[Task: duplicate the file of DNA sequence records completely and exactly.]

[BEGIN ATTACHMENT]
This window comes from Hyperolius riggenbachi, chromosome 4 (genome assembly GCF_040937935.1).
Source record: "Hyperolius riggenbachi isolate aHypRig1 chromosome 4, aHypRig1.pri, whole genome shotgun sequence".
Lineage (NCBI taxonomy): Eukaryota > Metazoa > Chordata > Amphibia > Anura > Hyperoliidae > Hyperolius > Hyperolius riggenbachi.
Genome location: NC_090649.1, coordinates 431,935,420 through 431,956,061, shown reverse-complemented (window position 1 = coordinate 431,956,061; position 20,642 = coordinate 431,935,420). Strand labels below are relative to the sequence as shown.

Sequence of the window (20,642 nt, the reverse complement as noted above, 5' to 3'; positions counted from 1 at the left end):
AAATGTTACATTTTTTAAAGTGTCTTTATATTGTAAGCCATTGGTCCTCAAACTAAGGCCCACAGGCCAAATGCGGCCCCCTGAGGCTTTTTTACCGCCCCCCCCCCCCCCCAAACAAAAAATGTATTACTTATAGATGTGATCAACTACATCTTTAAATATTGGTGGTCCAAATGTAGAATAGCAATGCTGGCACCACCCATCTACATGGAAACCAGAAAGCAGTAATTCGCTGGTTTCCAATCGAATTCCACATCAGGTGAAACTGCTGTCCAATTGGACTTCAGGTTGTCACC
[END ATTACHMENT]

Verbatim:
This window comes from Hyperolius riggenbachi, chromosome 4 (genome assembly GCF_040937935.1).
Source record: "Hyperolius riggenbachi isolate aHypRig1 chromosome 4, aHypRig1.pri, whole genome shotgun sequence".
Lineage (NCBI taxonomy): Eukaryota > Metazoa > Chordata > Amphibia > Anura > Hyperoliidae > Hyperolius > Hyperolius riggenbachi.
Genome location: NC_090649.1, coordinates 431,935,420 through 431,956,061, shown reverse-complemented (window position 1 = coordinate 431,956,061; position 20,642 = coordinate 431,935,420). Strand labels below are relative to the sequence as shown.

Sequence of the window (20,642 nt, the reverse complement as noted above, 5' to 3'; positions counted from 1 at the left end):
AAATGTTACATTTTTTAAAGTGTCTTTATATTGTAAGCCATTGGTCCTCAAACTAAGGCCCACAGGCCAAATGCGGCCCCCTGAGGCTTTTTTACCGCCCCCCCCCCCCCCCAAACAAAAAATGTATTACTTATAGATGTGATCAACTACATCTTTAAATATTGGTGGTCCAAATGTAGAATAGCAATGCTGGCACCACCCATCTACATGGAAACCAGAAAGCAGTAATTCGCTGGTTTCCAATCGAATTCCACATCAGGTGAAACTGCTGTCCAATTGGACTTCAGGTTGTCACC